Over a lunch I could barely stomach, he told me a variety of things: “I’m not ready for a relationship,” “I don’t want to ruin our friendship,” and “I don’t want to have to choose between my hobbies and a relationship” (not that I was asking him to).

I called bullshit.

I told him that these were all excuses, that he had used me, and that all I needed was a “I’m just not that into you.”  Jeez, is that so hard?!  I’m totally fine with someone telling me that they are not interested in me romantically.  It’s clear and it’s something I can accept.  Shelling out an “I just want to be friends for now” implies hope that something could develop later.  He insisted that he was just not ready for a relationship with anyone, that I shouldn’t look at it as him using me, and that he gave me reasons, not excuses, as to why he didn’t want to pursue a relationship with me.

I accepted that he was not ready to be in a relationship.  Ok, I guess we would try this “friend” thing again.  Things would be a little strange—I do not stay friends with people I was romantically involved with—but I would try to make it work.  We had kept things private between us, so I guess his rejection would be private too.  After all, no reason to further prove that he wasn’t ready for a relationship and that I had been completely embarrassed to think he was capable of one.

A month later, he was in a relationship.

To say that I was upset is an understatement.  Though I am completely glad that he rejected me because I know a relationship with him would not have been successful at all, I am still pissed that he didn’t have the balls to just tell me that he was interested in someone else.  If I was his best friend, didn’t I deserve the truth?

After you have been lied to, you have a hard time looking at a person the same way.  I feel duped, like I never really knew the kind of person that he was/is.  Even now, I have a hard time looking at him.  When I receive a text message, I have no desire to respond.  When he comments on Facebook, I roll my eyes.  I have grown apathetic to someone I once considered a friend and no longer feel like I can trust him.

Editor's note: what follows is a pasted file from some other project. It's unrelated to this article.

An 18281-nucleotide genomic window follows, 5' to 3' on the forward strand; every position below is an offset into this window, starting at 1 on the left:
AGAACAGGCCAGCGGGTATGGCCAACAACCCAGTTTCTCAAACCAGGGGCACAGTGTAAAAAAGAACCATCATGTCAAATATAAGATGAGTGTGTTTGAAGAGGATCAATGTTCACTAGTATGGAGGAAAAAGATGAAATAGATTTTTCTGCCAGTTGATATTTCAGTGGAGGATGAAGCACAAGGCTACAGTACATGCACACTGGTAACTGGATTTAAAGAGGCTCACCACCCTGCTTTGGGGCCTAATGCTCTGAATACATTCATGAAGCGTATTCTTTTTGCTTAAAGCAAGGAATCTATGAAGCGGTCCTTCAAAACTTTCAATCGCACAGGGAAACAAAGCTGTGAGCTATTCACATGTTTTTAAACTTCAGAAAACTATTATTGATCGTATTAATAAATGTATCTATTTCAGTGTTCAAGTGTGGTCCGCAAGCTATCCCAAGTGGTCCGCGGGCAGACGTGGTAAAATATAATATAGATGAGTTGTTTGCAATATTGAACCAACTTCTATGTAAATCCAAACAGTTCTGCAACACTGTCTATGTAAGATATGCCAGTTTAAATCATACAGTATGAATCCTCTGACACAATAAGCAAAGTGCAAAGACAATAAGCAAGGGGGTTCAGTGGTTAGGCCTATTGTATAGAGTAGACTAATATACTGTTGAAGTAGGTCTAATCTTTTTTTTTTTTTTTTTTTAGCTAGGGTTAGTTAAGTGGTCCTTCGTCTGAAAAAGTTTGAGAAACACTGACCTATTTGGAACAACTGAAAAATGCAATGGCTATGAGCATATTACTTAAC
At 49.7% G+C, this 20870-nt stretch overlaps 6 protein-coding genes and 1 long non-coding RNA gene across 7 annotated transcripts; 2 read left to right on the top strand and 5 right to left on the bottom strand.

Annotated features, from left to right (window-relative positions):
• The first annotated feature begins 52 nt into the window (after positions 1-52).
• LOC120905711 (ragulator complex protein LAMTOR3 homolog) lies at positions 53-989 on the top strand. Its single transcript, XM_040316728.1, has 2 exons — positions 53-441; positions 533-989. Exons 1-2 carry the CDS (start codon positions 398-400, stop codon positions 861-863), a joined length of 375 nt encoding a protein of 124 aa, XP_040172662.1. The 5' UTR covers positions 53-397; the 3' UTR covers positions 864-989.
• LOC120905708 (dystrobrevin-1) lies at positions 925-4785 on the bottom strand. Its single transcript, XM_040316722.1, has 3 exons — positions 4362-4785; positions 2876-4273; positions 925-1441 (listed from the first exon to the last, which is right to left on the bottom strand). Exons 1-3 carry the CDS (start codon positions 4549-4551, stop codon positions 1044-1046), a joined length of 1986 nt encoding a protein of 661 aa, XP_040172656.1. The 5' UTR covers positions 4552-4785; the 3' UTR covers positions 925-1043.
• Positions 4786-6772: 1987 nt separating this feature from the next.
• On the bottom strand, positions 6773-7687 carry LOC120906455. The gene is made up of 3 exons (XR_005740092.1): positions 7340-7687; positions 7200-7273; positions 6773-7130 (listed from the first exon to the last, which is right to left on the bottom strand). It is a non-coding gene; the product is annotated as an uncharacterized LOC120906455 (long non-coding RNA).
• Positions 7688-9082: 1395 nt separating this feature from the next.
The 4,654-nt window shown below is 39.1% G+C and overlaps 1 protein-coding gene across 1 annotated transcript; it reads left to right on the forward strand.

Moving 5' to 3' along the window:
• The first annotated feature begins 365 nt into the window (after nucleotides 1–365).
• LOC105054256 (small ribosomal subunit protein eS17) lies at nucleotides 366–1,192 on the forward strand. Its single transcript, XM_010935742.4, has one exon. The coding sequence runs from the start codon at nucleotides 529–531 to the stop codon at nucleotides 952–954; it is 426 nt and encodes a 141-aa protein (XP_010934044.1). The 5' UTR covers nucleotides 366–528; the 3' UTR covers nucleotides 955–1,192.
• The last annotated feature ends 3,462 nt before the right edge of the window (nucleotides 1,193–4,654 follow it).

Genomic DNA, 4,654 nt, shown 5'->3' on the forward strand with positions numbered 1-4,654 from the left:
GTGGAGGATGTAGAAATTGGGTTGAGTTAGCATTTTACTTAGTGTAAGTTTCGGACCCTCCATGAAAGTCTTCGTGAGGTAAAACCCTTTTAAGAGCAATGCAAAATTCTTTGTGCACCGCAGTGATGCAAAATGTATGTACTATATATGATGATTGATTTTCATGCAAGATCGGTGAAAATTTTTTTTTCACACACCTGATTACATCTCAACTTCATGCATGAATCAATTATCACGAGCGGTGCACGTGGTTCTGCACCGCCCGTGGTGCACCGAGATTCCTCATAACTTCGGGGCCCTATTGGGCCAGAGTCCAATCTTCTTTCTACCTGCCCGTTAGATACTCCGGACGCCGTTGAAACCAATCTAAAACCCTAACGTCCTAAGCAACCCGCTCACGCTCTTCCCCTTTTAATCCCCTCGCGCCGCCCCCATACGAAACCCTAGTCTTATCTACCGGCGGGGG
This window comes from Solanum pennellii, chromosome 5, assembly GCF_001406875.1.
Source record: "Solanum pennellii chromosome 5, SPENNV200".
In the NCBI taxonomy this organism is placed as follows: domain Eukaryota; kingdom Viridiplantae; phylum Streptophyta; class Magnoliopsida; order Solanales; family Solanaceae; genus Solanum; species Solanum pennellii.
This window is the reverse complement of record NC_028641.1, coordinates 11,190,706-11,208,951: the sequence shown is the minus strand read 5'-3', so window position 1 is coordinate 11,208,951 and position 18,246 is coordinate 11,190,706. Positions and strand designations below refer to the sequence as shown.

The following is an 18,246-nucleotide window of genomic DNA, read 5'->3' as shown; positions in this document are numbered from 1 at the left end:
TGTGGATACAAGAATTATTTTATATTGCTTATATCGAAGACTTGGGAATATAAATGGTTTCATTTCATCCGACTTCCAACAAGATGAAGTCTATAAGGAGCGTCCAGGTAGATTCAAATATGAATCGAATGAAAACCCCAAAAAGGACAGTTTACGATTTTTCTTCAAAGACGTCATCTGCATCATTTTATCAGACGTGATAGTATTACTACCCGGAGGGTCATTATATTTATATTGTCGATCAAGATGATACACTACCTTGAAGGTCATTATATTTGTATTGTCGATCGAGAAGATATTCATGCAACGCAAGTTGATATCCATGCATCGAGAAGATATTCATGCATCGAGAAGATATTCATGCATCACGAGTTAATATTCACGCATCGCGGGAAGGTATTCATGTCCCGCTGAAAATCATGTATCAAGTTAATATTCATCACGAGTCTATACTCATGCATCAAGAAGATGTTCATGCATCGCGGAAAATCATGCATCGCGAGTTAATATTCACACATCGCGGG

The aftermath of a lie lasts longer the pain of the truth.  Everything changes and nothing will ever be the same.  No amount of “I’m sorry” will ever make things right.  Trust is broken.  Friendships are tested.

Give people the courtesy of the truth.  Be honest.

Advertisements

Compassion and Curry

Kindness is something that so many of us take for granted.  If we don’t see a big gesture, we often forget to notice an act of kindness.  It’s all about the little things.

Sure, there are reality programs like Extreme Makeover: Home Edition and You Deserve It which, let’s be honest, will make even the most stone-cold heart melt.  This is precisely why I don’t watch these shows.  I turn into a sniffling, sobbing, blubbering mess.  Every.  Single.  Time.

Now, these are the utmost examples.  Others are more subtle.